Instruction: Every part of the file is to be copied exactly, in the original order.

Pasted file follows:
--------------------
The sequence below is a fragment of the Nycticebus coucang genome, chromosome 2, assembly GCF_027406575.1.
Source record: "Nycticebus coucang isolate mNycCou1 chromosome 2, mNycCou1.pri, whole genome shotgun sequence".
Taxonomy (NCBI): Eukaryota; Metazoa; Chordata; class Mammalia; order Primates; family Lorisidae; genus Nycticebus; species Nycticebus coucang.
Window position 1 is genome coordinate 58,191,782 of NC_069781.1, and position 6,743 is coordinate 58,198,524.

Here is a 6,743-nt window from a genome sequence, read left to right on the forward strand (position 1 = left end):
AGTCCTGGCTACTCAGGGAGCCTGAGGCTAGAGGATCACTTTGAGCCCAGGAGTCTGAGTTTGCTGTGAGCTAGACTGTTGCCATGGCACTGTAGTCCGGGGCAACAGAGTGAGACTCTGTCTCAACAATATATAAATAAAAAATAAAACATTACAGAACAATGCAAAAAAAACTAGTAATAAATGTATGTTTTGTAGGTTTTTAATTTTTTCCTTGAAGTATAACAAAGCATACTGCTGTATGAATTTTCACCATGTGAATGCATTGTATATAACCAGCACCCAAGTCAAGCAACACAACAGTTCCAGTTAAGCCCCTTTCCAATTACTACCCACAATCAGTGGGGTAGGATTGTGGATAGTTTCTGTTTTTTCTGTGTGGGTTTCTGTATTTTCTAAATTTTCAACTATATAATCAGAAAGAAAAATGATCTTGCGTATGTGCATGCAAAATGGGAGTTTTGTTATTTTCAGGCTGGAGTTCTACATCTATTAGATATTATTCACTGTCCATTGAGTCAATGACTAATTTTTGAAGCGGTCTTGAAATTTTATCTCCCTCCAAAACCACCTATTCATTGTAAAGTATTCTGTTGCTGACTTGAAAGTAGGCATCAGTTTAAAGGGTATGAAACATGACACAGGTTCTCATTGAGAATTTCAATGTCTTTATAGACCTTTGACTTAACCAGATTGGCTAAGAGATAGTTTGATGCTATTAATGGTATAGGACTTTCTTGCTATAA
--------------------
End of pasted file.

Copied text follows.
The sequence below is a fragment of the Nycticebus coucang genome, chromosome 2, assembly GCF_027406575.1.
Source record: "Nycticebus coucang isolate mNycCou1 chromosome 2, mNycCou1.pri, whole genome shotgun sequence".
Taxonomy (NCBI): Eukaryota; Metazoa; Chordata; class Mammalia; order Primates; family Lorisidae; genus Nycticebus; species Nycticebus coucang.
Window position 1 is genome coordinate 58,191,782 of NC_069781.1, and position 6,743 is coordinate 58,198,524.

Here is a 6,743-nt window from a genome sequence, read left to right on the forward strand (position 1 = left end):
AGTCCTGGCTACTCAGGGAGCCTGAGGCTAGAGGATCACTTTGAGCCCAGGAGTCTGAGTTTGCTGTGAGCTAGACTGTTGCCATGGCACTGTAGTCCGGGGCAACAGAGTGAGACTCTGTCTCAACAATATATAAATAAAAAATAAAACATTACAGAACAATGCAAAAAAAACTAGTAATAAATGTATGTTTTGTAGGTTTTTAATTTTTTCCTTGAAGTATAACAAAGCATACTGCTGTATGAATTTTCACCATGTGAATGCATTGTATATAACCAGCACCCAAGTCAAGCAACACAACAGTTCCAGTTAAGCCCCTTTCCAATTACTACCCACAATCAGTGGGGTAGGATTGTGGATAGTTTCTGTTTTTTCTGTGTGGGTTTCTGTATTTTCTAAATTTTCAACTATATAATCAGAAAGAAAAATGATCTTGCGTATGTGCATGCAAAATGGGAGTTTTGTTATTTTCAGGCTGGAGTTCTACATCTATTAGATATTATTCACTGTCCATTGAGTCAATGACTAATTTTTGAAGCGGTCTTGAAATTTTATCTCCCTCCAAAACCACCTATTCATTGTAAAGTATTCTGTTGCTGACTTGAAAGTAGGCATCAGTTTAAAGGGTATGAAACATGACACAGGTTCTCATTGAGAATTTCAATGTCTTTATAGACCTTTGACTTAACCAGATTGGCTAAGAGATAGTTTGATGCTATTAATGGTATAGGACTTTCTTGCTATAA